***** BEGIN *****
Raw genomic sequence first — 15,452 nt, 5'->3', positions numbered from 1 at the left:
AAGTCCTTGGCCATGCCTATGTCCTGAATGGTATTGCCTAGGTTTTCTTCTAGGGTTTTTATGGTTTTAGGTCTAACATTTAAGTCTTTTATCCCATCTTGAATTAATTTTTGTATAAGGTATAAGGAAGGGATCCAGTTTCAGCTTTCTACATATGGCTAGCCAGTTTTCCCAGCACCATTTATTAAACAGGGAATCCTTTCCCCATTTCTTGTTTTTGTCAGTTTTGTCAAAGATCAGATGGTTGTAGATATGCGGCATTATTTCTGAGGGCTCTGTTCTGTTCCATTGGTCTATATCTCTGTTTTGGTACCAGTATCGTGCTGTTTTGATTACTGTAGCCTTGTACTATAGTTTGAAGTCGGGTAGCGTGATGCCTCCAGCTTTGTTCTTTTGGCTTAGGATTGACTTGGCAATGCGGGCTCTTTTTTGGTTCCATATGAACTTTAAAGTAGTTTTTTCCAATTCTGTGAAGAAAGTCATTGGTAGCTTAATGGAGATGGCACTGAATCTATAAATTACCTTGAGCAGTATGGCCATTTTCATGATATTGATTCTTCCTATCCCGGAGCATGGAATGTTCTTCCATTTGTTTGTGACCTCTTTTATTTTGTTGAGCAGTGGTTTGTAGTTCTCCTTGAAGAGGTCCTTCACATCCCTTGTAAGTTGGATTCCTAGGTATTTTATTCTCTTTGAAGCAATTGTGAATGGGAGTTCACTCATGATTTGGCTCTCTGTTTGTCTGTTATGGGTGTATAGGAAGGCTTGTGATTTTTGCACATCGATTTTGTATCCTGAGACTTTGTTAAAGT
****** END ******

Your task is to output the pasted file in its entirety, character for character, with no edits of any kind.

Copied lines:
Raw genomic sequence first — 15,452 nt, 5'->3', positions numbered from 1 at the left:
AAGTCCTTGGCCATGCCTATGTCCTGAATGGTATTGCCTAGGTTTTCTTCTAGGGTTTTTATGGTTTTAGGTCTAACATTTAAGTCTTTTATCCCATCTTGAATTAATTTTTGTATAAGGTATAAGGAAGGGATCCAGTTTCAGCTTTCTACATATGGCTAGCCAGTTTTCCCAGCACCATTTATTAAACAGGGAATCCTTTCCCCATTTCTTGTTTTTGTCAGTTTTGTCAAAGATCAGATGGTTGTAGATATGCGGCATTATTTCTGAGGGCTCTGTTCTGTTCCATTGGTCTATATCTCTGTTTTGGTACCAGTATCGTGCTGTTTTGATTACTGTAGCCTTGTACTATAGTTTGAAGTCGGGTAGCGTGATGCCTCCAGCTTTGTTCTTTTGGCTTAGGATTGACTTGGCAATGCGGGCTCTTTTTTGGTTCCATATGAACTTTAAAGTAGTTTTTTCCAATTCTGTGAAGAAAGTCATTGGTAGCTTAATGGAGATGGCACTGAATCTATAAATTACCTTGAGCAGTATGGCCATTTTCATGATATTGATTCTTCCTATCCCGGAGCATGGAATGTTCTTCCATTTGTTTGTGACCTCTTTTATTTTGTTGAGCAGTGGTTTGTAGTTCTCCTTGAAGAGGTCCTTCACATCCCTTGTAAGTTGGATTCCTAGGTATTTTATTCTCTTTGAAGCAATTGTGAATGGGAGTTCACTCATGATTTGGCTCTCTGTTTGTCTGTTATGGGTGTATAGGAAGGCTTGTGATTTTTGCACATCGATTTTGTATCCTGAGACTTTGTTAAAGT